I can think of a number of Jews who waver from leftist Zionism to cultural Zionism to non-Zionism to anti-Zionism, and I know that for many, comments such as “we are all Hezbollah!” are likely to push them far away from both Jewish anti-Zionist voices and from the radical left in general and back into the mainstream Zionist fold. Is this what we want?

We need to be fostering and encouraging revolutionary currents, and not supporting reactionary religious fundamentalist organisations simply because they happen to be physically confronting imperialist forces at a given moment.

And if Hezbollah is victorious in their goals, then what? Does blind support for them swap into opposition? Good luck finding Lebanese leftists struggles to support then, because Hezbollah’s success will naturally mean the end of the secular left in Lebanon.

Seeing the world in only black and white is perhaps the most destructive force in existence for much of the left. Rather, we should recognise that the struggle against capitalism and imperialism does not simply come from one angle. Fascists struggle against modern capitalism (although they are also often used by modern capitalism against leftist anti-capitalists), and likewise, Islamists struggle against imperialism. The Three Way Fight weblog phrased it thus:

The idea that there are significant right-wing forces radically opposed to both the left and global capitalist elites doesn’t just come from encounters with neonazis. If the concept of right-wing anti-imperialism has relevance anywhere, it’s in the Middle East. The Iranian Revolution was a wake-up call for me because it showed how militant, mass-based hostility to U.S. hegemony could take a right-wing form — and because so much of the U.S. left failed to understand this. Three-way fight politics is an attempt to go beyond old leftist categories because the old categories don’t adequately describe political reality today — including political Islam.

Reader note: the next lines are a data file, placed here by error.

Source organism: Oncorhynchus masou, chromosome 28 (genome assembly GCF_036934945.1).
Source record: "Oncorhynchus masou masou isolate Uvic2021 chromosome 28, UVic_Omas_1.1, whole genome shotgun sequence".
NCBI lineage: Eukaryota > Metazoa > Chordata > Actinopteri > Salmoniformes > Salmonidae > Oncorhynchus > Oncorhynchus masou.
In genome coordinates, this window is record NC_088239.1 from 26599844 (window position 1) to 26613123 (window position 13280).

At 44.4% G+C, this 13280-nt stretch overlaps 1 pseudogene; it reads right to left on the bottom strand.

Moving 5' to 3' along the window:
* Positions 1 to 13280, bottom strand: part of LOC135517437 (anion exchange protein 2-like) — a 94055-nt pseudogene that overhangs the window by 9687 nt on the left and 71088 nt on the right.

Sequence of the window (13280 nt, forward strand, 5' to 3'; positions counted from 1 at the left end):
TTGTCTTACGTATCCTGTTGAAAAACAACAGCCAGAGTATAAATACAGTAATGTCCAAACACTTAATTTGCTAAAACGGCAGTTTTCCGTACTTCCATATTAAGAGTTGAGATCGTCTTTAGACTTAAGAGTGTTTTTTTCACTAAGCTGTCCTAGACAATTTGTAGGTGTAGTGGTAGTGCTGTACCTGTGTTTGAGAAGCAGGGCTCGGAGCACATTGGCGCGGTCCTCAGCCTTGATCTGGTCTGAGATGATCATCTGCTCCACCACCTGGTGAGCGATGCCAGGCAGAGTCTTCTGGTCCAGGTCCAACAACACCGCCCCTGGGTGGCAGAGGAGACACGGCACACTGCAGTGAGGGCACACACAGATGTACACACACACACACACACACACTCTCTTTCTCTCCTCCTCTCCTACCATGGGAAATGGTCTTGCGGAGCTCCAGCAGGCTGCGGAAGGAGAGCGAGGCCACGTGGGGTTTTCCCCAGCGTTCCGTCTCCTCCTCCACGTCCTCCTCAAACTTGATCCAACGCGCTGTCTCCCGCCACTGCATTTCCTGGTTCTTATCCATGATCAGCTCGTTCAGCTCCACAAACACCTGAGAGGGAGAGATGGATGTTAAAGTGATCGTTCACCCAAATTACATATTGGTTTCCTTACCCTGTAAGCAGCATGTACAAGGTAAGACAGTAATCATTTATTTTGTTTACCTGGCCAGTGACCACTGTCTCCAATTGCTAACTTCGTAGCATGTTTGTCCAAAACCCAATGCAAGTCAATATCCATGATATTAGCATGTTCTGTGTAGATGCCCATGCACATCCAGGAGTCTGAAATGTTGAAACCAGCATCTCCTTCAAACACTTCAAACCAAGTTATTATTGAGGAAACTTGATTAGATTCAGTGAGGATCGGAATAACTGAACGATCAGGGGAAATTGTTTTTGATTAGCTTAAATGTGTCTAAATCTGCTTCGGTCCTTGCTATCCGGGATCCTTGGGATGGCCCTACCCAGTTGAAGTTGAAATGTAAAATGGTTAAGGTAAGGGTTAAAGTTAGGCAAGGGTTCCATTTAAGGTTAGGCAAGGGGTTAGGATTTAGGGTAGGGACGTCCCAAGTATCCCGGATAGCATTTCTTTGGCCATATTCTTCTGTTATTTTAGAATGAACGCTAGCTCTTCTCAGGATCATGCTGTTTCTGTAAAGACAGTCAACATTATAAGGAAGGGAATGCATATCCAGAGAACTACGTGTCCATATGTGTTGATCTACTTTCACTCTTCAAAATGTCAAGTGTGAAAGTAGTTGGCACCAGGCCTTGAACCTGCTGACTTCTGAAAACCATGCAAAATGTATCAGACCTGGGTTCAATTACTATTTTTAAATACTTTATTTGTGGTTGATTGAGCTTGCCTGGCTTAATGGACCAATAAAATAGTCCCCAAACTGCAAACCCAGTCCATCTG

A commenter on Three Way Fight proposes a way forward from here:

Rather than trying to figure out the right “anarchist” line on conflicts like in Lebanon, wouldn’t it be better to simply understand the underlying forces of the conflict, using the best tools of materialist analysis, as well as the connections to U.S. domestic politics (not just foreign policy)? This would enable us to concentrate on our real task: building a radical working class in this country. In other words, the problem for revolutionaries is not to lend abstract “critical support” to this or that struggle overseas but to build a movement here, one that renders the U.S. incapable of propping up apartheid states like Israel or right-wing fundies like the Mujahadeen.

I think this theory is perhaps the most practical solution I’ve heard yet. Creativity is needed if we’re ever going to create a better society, and this is as good a place as any to start. For, to quote one last time from Three Way Fight:

George Bush declared after September 11th: Either you are with us or against us. Surely we can do better than that.


Anarchist Resistance In Israel

July 27, 2006

The following is a brief article I just wrote for the upcoming edition of the monthly Magnetic Fridge Diary, an activist and community events diary in Wellington. The MFD is expanding a bit from this coming issue, and will now also contain more writing on a specific theme each month. Wicked! If you’re in Wellington, you can pick one up from Oblong/The Freedom Shop in Left Bank, or the Central Library or a number of cafes and other spots around the city.

Anarchist Resistance In Israel

The small anarchist movement in Israel is very active in the wider movement of radical anti-occupation activists. There are a number of collectives that organise in many forms, including protests and street theatre, education and direct action. Many have served jail time for refusing their compulsory service in the Israeli army. Additionally, many Israeli anarchists are also involved in the small Israeli animal rights and environmental movements.

The largest group is Anarchists Against The Wall. AATW works with Palestinian communities and organisations to oppose the barrier Israel is building around (and within) the West Bank. It has been involved in a peace camp in the village of Mas’ha in 2003, direct actions tearing down sections of the barrier and more recently weekly demonstrations in the town of Bil’in. It has faced repression from the Israeli army, including one of it’s members being shot in the leg with live ammunition during a demonstration.

Many members of AATW are also involved in a group called Black Laundry, a radical queer anti-occupation group that has been involved in both direct actions in the occupied territories and street theatre within Israel. Black Laundry is currently organising the global Queeruption festival from August 3rd – 13th in Tel Aviv.